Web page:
Are Texas Teacher Retirement Benefits Adequate?

Chad Aldeman and Anthony Randazzo
Publication Date: 
December 2020

Long-serving veterans who remain in the Teacher Retirement System of Texas for 27 or more years can earn enough retirement income to meet living expenses. But all other TRS members are likely to leave with inadequate savings. Even for those who have secured a pension, their benefits have not been consistently adjusted for inflation, leaving retirees with a steadily eroding benefit. 

Those are the key findings of our new paper on teacher retirement benefits in Texas, a state that has chosen not to provide most of its educators with Social Security coverage. The lack of Social Security coverage across its school districts makes it even more important for the state to provide all of its public-sector employees with adequate retirement benefits.

To address this problem, we recommend that Texas legislators open up a different type of defined benefit retirement plan for teachers and other education employees called a Guaranteed Return (GR) plan. GR plans are a kind of defined-benefit plan, similar to a pension, but a GR plan defines the benefit an employee receives as a guaranteed investment return on employee and employer contributions. There are a number of ways GR plans can be designed, but we model a plan where TRS employees receive a guaranteed 4% return every year, plus additional upside when investments grow faster.  

You can download and read the full report here. But to put the plans in context, consider the teacher profiles below. For each teacher, we describe their role within Texas public schools and consider how much they might have earned under a cost-neutral GR plan like the one described in the paper. Additionally, each profile features a quote from the teachers on their perspectives on retirement. 


Josue Tamarez is a 4th grade teacher. In his 10th year of teaching, Mr. Tamarez is already eligible to collect a pension when he retires. But he would need to work another 17 years for the pension to be worth enough to retire on, and even then it would be at risk of being eroded by inflation over time.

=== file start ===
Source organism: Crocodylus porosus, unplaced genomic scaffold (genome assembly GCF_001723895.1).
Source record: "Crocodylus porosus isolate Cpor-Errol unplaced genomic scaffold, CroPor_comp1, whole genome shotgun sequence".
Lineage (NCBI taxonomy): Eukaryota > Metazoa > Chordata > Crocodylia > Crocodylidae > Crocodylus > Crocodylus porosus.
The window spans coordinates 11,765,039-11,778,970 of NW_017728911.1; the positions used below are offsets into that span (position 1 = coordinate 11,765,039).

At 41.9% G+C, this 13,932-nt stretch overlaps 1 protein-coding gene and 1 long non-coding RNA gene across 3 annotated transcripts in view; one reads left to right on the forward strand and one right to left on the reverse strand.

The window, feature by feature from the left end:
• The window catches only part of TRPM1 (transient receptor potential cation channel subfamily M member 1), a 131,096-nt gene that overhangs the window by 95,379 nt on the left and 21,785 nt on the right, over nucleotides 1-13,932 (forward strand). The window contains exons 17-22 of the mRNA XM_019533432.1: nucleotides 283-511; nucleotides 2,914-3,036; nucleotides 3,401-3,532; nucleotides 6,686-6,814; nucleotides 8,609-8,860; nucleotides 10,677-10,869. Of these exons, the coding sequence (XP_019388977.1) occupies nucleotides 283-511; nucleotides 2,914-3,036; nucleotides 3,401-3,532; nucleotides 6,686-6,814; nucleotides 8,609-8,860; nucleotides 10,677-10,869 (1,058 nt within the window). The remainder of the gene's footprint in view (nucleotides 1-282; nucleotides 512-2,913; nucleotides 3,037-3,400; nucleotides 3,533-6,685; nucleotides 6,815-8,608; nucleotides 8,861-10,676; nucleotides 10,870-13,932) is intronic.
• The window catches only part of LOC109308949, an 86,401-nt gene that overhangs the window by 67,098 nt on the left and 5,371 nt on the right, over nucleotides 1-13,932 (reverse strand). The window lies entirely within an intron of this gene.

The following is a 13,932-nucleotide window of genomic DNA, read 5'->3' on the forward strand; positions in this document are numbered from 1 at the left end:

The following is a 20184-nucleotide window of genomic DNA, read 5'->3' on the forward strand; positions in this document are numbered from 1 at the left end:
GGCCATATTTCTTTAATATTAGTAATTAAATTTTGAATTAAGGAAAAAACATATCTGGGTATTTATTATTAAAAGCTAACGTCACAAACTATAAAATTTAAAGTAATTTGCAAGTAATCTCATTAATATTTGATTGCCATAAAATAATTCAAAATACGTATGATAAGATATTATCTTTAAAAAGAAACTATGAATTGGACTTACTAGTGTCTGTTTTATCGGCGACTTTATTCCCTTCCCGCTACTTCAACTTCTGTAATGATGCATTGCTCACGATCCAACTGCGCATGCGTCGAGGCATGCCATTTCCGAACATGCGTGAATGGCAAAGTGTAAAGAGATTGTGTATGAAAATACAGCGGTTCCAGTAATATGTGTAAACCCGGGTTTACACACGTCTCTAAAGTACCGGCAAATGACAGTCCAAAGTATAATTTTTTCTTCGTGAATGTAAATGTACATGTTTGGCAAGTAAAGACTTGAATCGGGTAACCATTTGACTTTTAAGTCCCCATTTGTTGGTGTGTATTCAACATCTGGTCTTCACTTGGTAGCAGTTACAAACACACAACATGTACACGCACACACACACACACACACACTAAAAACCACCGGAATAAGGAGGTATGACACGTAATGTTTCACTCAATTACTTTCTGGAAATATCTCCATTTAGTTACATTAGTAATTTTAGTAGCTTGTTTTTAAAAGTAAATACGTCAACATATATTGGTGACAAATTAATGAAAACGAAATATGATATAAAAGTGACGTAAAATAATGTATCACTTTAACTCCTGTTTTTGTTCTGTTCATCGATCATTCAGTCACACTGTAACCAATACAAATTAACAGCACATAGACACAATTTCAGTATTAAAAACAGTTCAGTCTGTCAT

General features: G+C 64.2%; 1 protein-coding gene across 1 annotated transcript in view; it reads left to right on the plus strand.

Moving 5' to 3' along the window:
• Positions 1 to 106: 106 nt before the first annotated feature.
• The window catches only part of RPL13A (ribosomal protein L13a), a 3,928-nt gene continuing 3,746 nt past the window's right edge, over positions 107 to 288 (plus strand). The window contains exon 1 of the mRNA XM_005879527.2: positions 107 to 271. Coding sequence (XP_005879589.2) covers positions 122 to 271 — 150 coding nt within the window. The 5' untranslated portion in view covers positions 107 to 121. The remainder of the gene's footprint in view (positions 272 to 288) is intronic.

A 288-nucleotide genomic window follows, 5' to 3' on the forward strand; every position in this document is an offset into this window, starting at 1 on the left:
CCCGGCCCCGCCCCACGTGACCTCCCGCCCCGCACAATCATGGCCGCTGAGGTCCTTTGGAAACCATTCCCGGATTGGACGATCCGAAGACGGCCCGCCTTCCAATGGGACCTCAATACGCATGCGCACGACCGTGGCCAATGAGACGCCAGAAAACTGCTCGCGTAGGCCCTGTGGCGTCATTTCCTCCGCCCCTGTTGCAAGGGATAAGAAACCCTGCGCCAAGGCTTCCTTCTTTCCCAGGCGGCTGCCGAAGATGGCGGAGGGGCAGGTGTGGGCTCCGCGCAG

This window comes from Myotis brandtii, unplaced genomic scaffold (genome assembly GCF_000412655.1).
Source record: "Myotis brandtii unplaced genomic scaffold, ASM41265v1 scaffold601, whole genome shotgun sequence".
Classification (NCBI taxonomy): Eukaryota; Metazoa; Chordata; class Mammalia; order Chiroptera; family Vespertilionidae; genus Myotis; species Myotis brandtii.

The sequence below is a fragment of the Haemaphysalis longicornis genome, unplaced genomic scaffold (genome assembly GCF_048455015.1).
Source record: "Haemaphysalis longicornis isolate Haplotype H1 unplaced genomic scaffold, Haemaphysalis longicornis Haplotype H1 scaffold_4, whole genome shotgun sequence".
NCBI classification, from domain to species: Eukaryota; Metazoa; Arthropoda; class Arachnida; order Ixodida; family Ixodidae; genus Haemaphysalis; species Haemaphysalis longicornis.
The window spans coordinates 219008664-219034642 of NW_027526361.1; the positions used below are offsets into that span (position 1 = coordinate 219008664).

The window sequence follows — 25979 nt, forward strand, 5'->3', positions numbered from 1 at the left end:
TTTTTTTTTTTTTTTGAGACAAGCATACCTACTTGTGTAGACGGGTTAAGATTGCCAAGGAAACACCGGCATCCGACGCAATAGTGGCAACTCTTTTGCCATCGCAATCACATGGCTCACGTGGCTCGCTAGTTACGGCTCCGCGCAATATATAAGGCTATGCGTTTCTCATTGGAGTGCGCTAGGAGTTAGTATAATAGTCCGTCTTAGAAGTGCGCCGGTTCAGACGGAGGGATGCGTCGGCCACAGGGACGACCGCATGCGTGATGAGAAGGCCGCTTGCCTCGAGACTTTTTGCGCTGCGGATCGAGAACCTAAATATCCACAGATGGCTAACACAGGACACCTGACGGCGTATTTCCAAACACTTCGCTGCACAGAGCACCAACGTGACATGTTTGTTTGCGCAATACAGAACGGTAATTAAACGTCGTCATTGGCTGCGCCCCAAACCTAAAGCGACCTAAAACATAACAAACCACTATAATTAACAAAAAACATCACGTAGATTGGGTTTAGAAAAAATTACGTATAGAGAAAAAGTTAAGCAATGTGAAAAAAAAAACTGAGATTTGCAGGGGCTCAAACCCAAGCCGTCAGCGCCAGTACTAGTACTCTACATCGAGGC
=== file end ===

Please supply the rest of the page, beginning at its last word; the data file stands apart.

If Mr. Tamarez had participated in a GR Plan like the one modeled here, he could have had a retirement account balance worth nearly $160,000 by now.

Mr. Tamarez on retirement: “Retirement benefits didn't affect me staying in the classroom. Many young teachers like me, we are not thinking 30 years ahead. We're thinking, “Can I pay my mortgage today?’” 


Miriam Rodgers teaches US Government, Economics, and Theory of Knowledge to 11th and 12th graders. By the end of this year, her fifth year teaching in Texas, Ms. Rodgers will qualify for a pension. But she would need to remain teaching in Texas until at least the year 2032 in order for her TRS benefit to provide minimally comfortable retirement benefits. 

If Ms. Rodgers had participated in a GR Plan like the one modeled here, her retirement benefits would adequately match her years of service no matter how long she teaches.  

Ms. Rodgers on retirement: "I think an attractive pension or at least the myth of it is necessary to keep people from running for the hills. But I don't think it's bringing people into teaching. I’ve never met a teacher who's like, "I'm just going to work all this time for these sweet, sweet benefits." …When I hear politicians talking about lazy teachers just soaking up their sweet salary and benefits, it's totally ludicrous.” 


Celeste Graham teaches 10th grade world history. In her 5th year of teaching Ms. Graham will qualify for a pension at the end of the year. But she would need to keep working for two more decades to qualify for a pension worth enough to retire on, and even then the money paid out to her may be eroded by inflation over time.

If Ms. Graham had participated in a GR Plan like the one modeled here, she would have benefits proportional to her years of service by the end of this year. 

Ms. Graham on retirement: "I suspect that my life is going to expand beyond the borders of the state and the systems that it has. And I want to be in a position where I have transferable benefits from a system that's honored no matter where my life takes me.” 


Mark Rogers teaches 2nd grade. After 10 years of teaching, Mr. Rogers is already eligible to collect a pension when he retires. But he would need to work another 15 or 20 years in TRS for the pension to be worth enough to retire on, and even then it would be at risk of being eroded by inflation over time. 

If Mr. Rogers had participated in a GR Plan like the one modeled here, he could have qualified for an annuity worth approximately twice what his TRS benefits are currently worth.